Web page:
Sous Vide 101: The Basics
Posted by : Alex Mills /
Sous vide. Maybe you've heard of it? Or not. Or maybe you've heard of someone raving about it but didn't quite get it?
We are here to help.
Sous vide is a French term for "under vacuum". It refers to a method of cooking where you add food to a food-safe plastic bag, vacuum seal it and remove all the air. Some stop there and call it good, as vacuum sealing food in a plastic bag can change the texture of certain foods, especially softer fruits that don't require heat to be edible.
But most often, sous vide refers to the process of taking that vacuum sealed food and cooking it in a water bath that is held at a very precise, lower temperature. A sous vide immersion circulator (sometimes called a precision cooker) is the device that heats and circulates the water, holding it at that precise temperature for a set amount of time.
On the surface, it's a funny way to cook food. But it solves some significant problems that chefs - the professional and the at-home kinds - deal with all the time.
Evenly, perfectly cooked food, edge-to-edge.
When you cook food using sous vide, the water bath slowly brings the entire piece of food to the exact same, precisely determined and controlled temperature. One of the problems with cooking food traditionally is that you have to use a heat source tuned to a much higher temperature than you want the food to ultimately be.
This means that food gets cooked on the outside, but not the inside if you don't cook it long enough, or the entire piece gets overcooked if you leave it on too long. The result for you is that you have to babysit the cooking process, spending time you don't have poking your food in confusion, wondering if you've reached or passed that three-minute-long window of perfection.
With sous vide, if you want a medium rare steak, you set your machine to the temperature that will yield medium rare results, eliminating the guess work. And then you can leave it to do it's thing, without worrying that you're overcooking your meat. Your food will never reach a temperature higher than that of the water bath.
At the end, add a quick pan-sear in a pan as hot as you can get it, one minute on each side, and you've got a steak better than any you've had at a restaurant. Perfectly cooked, edge-to-edge.
But do I need a vacuum sealer?
Good question... and no you don't! Many sous vide enthusiasts eventually buy one for convenience, but it isn't necessary at all!
Professional cooks do vacuum seal their food, but for at-home cooking, you can use a different method to remove the air from a simple, zipped plastic freezer-stye bag. Zipped plastic bags are heat-safe at lower sous-vide-appropriate temperatures and are safe to use for this application. So just season your food, place it in a bag, add a glug or two of cooking oil and seal the bag ALMOST all the way, leaving about an inch open.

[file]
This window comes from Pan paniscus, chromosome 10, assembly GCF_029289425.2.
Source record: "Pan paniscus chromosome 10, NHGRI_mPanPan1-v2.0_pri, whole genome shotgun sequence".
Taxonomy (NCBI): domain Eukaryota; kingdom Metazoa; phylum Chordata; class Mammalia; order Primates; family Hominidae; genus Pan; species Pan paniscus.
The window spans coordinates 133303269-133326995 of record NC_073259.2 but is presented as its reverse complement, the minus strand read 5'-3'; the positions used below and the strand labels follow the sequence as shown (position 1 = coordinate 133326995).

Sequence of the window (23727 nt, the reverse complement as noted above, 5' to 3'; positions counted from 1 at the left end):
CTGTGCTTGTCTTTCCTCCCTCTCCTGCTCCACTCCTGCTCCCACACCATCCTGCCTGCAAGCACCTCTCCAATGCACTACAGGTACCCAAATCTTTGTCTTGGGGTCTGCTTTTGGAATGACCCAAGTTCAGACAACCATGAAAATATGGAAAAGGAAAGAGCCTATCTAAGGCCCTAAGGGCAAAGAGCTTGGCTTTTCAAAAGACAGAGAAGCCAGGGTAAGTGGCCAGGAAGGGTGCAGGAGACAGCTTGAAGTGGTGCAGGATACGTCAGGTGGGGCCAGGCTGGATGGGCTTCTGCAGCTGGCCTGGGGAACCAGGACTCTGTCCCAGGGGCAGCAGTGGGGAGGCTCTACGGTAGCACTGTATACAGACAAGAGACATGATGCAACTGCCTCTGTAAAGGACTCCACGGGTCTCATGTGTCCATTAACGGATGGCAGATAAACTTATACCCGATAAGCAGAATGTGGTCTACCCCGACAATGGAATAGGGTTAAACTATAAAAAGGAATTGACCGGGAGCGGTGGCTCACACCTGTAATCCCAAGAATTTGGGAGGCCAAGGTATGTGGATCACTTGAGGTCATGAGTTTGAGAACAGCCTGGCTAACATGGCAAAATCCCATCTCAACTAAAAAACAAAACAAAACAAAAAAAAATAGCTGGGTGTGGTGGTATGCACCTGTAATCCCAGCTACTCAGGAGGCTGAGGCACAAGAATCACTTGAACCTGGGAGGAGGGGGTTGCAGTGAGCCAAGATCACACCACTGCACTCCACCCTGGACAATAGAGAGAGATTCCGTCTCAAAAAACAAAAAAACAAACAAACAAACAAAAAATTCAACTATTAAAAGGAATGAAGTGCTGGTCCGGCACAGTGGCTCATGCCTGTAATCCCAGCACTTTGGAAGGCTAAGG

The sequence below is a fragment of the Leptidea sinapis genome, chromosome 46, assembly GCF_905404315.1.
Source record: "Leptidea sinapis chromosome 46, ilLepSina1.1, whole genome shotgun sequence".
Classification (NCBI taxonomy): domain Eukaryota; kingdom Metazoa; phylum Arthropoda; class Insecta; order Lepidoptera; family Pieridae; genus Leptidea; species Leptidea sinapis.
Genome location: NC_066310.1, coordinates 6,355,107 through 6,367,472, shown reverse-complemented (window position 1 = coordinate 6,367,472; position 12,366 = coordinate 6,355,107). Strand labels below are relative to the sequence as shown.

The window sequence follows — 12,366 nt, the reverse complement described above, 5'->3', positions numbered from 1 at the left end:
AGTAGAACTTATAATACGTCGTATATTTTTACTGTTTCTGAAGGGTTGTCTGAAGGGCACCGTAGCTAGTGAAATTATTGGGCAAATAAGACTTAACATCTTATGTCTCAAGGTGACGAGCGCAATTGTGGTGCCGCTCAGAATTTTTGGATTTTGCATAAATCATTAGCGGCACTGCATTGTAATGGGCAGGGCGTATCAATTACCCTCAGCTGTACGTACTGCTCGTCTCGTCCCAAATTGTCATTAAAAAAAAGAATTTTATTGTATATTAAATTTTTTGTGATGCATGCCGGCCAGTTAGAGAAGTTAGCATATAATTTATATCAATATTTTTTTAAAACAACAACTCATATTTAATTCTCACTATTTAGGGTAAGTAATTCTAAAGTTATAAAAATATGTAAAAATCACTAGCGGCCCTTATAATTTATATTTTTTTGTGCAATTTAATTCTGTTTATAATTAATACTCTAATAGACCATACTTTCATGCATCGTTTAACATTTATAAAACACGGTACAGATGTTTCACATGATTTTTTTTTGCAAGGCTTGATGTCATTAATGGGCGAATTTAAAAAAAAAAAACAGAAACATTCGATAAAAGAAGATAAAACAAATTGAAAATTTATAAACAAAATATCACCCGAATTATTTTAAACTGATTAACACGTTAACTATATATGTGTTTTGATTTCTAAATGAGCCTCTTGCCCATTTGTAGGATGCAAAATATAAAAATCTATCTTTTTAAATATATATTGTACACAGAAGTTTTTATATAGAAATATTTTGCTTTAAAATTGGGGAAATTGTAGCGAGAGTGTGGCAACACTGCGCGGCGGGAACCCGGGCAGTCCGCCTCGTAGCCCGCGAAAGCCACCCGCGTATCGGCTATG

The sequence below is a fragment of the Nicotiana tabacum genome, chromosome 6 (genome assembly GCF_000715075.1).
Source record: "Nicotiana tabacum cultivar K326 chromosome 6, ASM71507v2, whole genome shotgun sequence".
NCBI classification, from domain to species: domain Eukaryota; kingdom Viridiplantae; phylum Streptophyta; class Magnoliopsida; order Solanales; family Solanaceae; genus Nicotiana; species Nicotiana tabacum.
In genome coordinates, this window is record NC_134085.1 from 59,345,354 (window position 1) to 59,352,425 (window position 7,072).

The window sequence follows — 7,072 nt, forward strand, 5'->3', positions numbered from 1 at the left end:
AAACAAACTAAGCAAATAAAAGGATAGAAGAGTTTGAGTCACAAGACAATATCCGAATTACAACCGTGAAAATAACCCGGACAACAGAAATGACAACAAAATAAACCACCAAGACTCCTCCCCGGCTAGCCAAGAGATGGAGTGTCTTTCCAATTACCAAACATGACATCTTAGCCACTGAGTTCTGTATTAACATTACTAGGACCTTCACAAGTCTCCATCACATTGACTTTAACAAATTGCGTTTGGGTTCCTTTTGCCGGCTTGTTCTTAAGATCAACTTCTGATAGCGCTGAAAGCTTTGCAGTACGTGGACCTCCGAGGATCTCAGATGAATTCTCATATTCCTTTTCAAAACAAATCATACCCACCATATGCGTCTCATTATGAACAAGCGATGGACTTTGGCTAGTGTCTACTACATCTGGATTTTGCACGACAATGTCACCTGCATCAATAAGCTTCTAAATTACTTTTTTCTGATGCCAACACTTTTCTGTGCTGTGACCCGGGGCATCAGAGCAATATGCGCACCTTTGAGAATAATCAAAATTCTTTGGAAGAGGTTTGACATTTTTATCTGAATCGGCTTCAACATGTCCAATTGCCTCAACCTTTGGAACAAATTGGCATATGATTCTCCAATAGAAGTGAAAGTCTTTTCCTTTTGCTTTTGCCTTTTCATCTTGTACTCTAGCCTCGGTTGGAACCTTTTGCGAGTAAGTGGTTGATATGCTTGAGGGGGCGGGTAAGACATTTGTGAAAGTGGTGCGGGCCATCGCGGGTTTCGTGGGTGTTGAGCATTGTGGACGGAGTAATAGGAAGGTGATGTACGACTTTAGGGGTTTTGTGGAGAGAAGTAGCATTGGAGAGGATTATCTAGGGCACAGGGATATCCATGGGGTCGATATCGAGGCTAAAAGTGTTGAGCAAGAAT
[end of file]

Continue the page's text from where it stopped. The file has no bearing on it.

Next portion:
As you begin to submerge the bag in the water bath, it naturally pushes the air out of the bag through the opening you leave. Once the air has been removed, you can finish sealing the bag and continue on with your cooking.
I'm not used to this process... What's the step-by-step I need to know?
Take the stress out of cooking.
Have you ever cooked for a dinner party? You have a beautiful menu planned, some of your favorite people coming over. You get started with all your dishes, juggling each one to make sure they are all hot at the same time for the start of dinner - no easy task! The doorbell rings and your guests start to arrive.
You answer the door and rush back to the kitchen, encouraging your friends to make themselves at home and preparing them a quick glass of red wine. This happens a few more times, all within a few minutes of each other. 20 minutes left until dinner and everything is on schedule when...
One of your guests spills their wine! You rush out to blot up the mark, and a couple friends offer to help so you can tend to dinner. You make sure they're taken care of and get back to the kitchen.
But, in the 10 minutes while you were welcoming your guests, and getting everything ready, and cleaning up the wine... your tri-tip is now headed into medium well territory, missing the buttery medium rare you were shooting for.
With sous vide it's different. Because you never bring your water bath above the final temperature you want your food to be, your food doesn't overcook. So, this scenario never happens again. You can easily let your meat cook for another few minutes with no stress. Now you have time to welcome your guests, or time to pick up the house before family dinner, or time to relax and unwind over a glass of wine. Which you could never do before because you were busy babysitting your food.
What about food safety?
Wait, can I make sure I'm handling the raw meat safely? What about cooking in plastic? And aren't there bacterias that do really well without oxygen... like in a vacuum sealed environment?
We found a great write-up for these questions here that should address any food safety concerns! But generally speaking, cooking sous vide is very safe with a couple simple, easy precautions.
We hope this little run down has answered some questions you may have about this innovative cooking method. If you have any further questions about the process, feel free to shoot us a question using our handy contact form! We'll get back to you ASAP.
And... enjoy your new favorite cooking method!
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